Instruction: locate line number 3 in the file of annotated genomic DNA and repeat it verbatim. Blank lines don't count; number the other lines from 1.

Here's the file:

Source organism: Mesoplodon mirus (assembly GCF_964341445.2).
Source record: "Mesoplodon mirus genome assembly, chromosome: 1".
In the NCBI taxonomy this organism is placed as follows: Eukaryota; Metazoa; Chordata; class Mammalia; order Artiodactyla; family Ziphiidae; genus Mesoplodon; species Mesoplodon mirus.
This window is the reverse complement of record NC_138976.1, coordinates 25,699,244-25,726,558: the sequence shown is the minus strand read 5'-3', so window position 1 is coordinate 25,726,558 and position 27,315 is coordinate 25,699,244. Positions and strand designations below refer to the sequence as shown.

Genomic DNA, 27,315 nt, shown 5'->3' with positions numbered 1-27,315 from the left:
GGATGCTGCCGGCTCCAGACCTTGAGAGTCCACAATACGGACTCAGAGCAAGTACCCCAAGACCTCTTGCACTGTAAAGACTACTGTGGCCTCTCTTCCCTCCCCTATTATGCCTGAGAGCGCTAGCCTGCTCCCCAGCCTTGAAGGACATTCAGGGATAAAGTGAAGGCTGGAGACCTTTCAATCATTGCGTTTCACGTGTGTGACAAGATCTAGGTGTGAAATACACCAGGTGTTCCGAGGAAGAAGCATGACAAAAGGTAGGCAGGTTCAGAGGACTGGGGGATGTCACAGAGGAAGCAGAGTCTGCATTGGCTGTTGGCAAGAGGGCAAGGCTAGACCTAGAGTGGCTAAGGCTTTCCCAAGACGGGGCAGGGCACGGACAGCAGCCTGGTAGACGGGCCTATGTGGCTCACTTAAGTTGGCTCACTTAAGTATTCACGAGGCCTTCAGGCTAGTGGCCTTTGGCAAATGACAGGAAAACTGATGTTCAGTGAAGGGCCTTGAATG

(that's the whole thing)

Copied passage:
In the NCBI taxonomy this organism is placed as follows: Eukaryota; Metazoa; Chordata; class Mammalia; order Artiodactyla; family Ziphiidae; genus Mesoplodon; species Mesoplodon mirus.